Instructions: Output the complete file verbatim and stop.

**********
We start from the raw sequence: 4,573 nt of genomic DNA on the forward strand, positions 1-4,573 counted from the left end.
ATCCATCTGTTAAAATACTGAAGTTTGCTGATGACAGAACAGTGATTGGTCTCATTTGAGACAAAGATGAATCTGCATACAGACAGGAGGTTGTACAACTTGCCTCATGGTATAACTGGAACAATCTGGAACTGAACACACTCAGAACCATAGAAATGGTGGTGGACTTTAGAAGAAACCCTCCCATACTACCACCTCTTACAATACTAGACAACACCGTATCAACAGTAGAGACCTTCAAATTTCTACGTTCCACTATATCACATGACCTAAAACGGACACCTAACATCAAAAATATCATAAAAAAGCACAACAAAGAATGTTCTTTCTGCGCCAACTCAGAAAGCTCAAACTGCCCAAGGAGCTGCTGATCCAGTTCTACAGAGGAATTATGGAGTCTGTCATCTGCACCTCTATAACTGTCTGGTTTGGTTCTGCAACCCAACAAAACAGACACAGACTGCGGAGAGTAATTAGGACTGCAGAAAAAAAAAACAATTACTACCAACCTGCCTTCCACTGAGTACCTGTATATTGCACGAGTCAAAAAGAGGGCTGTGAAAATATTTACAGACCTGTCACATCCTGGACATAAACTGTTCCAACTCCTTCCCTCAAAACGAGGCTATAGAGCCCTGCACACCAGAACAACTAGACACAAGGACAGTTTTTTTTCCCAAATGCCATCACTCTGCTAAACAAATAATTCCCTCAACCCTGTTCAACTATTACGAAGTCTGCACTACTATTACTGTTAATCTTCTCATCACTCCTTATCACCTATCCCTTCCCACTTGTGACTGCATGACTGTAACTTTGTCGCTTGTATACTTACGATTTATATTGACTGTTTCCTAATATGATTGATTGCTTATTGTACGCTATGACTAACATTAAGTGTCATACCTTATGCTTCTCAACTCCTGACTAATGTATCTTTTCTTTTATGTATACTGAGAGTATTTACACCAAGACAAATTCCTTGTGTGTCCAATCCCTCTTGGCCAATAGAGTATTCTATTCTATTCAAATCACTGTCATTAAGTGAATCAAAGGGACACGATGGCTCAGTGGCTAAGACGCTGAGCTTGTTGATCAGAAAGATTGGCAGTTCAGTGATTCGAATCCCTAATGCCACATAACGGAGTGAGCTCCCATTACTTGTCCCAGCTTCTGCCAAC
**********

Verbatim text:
We start from the raw sequence: 4,573 nt of genomic DNA on the forward strand, positions 1-4,573 counted from the left end.
ATCCATCTGTTAAAATACTGAAGTTTGCTGATGACAGAACAGTGATTGGTCTCATTTGAGACAAAGATGAATCTGCATACAGACAGGAGGTTGTACAACTTGCCTCATGGTATAACTGGAACAATCTGGAACTGAACACACTCAGAACCATAGAAATGGTGGTGGACTTTAGAAGAAACCCTCCCATACTACCACCTCTTACAATACTAGACAACACCGTATCAACAGTAGAGACCTTCAAATTTCTACGTTCCACTATATCACATGACCTAAAACGGACACCTAACATCAAAAATATCATAAAAAAGCACAACAAAGAATGTTCTTTCTGCGCCAACTCAGAAAGCTCAAACTGCCCAAGGAGCTGCTGATCCAGTTCTACAGAGGAATTATGGAGTCTGTCATCTGCACCTCTATAACTGTCTGGTTTGGTTCTGCAACCCAACAAAACAGACACAGACTGCGGAGAGTAATTAGGACTGCAGAAAAAAAAAACAATTACTACCAACCTGCCTTCCACTGAGTACCTGTATATTGCACGAGTCAAAAAGAGGGCTGTGAAAATATTTACAGACCTGTCACATCCTGGACATAAACTGTTCCAACTCCTTCCCTCAAAACGAGGCTATAGAGCCCTGCACACCAGAACAACTAGACACAAGGACAGTTTTTTTTCCCAAATGCCATCACTCTGCTAAACAAATAATTCCCTCAACCCTGTTCAACTATTACGAAGTCTGCACTACTATTACTGTTAATCTTCTCATCACTCCTTATCACCTATCCCTTCCCACTTGTGACTGCATGACTGTAACTTTGTCGCTTGTATACTTACGATTTATATTGACTGTTTCCTAATATGATTGATTGCTTATTGTACGCTATGACTAACATTAAGTGTCATACCTTATGCTTCTCAACTCCTGACTAATGTATCTTTTCTTTTATGTATACTGAGAGTATTTACACCAAGACAAATTCCTTGTGTGTCCAATCCCTCTTGGCCAATAGAGTATTCTATTCTATTCAAATCACTGTCATTAAGTGAATCAAAGGGACACGATGGCTCAGTGGCTAAGACGCTGAGCTTGTTGATCAGAAAGATTGGCAGTTCAGTGATTCGAATCCCTAATGCCACATAACGGAGTGAGCTCCCATTACTTGTCCCAGCTTCTGCCAAC